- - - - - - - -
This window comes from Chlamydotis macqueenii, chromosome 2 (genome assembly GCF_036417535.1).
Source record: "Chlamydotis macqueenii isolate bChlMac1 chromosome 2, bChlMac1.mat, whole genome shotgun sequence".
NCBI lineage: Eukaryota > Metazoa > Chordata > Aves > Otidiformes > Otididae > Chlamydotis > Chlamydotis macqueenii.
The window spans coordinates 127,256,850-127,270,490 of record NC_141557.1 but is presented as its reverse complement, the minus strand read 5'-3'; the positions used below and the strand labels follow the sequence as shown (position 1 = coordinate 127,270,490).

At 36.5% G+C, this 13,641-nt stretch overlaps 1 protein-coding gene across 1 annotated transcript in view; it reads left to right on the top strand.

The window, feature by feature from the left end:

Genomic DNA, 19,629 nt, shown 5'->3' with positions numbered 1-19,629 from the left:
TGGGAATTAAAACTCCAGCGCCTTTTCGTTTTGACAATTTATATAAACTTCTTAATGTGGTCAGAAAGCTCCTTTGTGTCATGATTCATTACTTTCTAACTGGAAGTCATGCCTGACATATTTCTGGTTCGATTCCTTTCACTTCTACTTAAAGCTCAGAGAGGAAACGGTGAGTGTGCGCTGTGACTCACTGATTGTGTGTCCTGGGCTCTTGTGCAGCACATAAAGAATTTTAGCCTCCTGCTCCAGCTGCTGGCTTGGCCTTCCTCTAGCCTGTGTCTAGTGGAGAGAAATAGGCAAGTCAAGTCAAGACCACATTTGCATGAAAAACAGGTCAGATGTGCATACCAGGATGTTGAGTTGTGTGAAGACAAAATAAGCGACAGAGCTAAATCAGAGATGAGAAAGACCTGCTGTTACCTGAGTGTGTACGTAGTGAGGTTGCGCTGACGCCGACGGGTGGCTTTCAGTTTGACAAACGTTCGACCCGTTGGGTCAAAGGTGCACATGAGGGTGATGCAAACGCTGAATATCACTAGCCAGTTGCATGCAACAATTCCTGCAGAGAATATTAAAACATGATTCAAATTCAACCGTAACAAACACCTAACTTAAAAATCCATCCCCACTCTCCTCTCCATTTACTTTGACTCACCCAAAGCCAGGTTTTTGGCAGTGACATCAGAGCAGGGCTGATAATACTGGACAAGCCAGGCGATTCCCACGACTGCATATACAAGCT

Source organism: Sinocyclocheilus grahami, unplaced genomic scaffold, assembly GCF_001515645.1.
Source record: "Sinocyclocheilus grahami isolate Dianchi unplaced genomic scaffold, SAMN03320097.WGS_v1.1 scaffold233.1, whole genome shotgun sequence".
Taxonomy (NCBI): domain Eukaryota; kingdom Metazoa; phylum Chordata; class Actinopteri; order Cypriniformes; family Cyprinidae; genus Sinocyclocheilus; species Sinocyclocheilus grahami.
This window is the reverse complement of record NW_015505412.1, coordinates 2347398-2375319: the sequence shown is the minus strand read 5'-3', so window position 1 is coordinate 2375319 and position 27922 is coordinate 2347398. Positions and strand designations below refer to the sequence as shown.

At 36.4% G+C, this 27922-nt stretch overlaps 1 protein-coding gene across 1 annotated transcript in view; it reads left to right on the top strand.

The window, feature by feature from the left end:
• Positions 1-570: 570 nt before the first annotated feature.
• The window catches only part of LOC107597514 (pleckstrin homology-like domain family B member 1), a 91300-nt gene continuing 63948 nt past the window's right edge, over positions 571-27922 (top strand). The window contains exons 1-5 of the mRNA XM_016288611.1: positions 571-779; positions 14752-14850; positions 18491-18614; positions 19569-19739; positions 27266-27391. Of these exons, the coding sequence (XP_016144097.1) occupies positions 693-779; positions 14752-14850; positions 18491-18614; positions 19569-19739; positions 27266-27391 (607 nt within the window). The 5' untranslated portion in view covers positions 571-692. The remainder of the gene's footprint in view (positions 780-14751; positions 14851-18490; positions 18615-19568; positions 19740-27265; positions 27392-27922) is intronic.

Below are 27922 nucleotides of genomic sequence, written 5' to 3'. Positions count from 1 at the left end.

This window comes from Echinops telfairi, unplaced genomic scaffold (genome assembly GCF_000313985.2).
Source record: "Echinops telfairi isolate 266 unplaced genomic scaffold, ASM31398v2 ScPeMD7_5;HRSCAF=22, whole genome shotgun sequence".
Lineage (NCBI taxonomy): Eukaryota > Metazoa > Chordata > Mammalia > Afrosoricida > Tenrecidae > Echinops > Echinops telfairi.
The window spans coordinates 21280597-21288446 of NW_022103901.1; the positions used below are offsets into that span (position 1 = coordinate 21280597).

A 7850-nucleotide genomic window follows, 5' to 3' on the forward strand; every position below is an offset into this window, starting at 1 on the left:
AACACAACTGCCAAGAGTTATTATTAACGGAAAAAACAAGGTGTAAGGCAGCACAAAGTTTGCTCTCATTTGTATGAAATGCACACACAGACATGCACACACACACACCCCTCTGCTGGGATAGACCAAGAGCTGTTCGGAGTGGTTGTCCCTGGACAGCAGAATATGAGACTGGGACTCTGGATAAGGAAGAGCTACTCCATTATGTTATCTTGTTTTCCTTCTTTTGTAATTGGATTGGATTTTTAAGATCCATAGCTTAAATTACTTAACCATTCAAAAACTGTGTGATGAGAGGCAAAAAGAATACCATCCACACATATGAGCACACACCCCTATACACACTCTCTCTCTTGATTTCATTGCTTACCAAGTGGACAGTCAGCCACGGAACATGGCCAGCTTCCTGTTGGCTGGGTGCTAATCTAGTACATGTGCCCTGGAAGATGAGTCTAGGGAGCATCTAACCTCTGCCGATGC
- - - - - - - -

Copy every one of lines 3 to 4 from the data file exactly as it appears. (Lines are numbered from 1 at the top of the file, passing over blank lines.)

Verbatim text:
NCBI lineage: Eukaryota > Metazoa > Chordata > Aves > Otidiformes > Otididae > Chlamydotis > Chlamydotis macqueenii.
The window spans coordinates 127,256,850-127,270,490 of record NC_141557.1 but is presented as its reverse complement, the minus strand read 5'-3'; the positions used below and the strand labels follow the sequence as shown (position 1 = coordinate 127,270,490).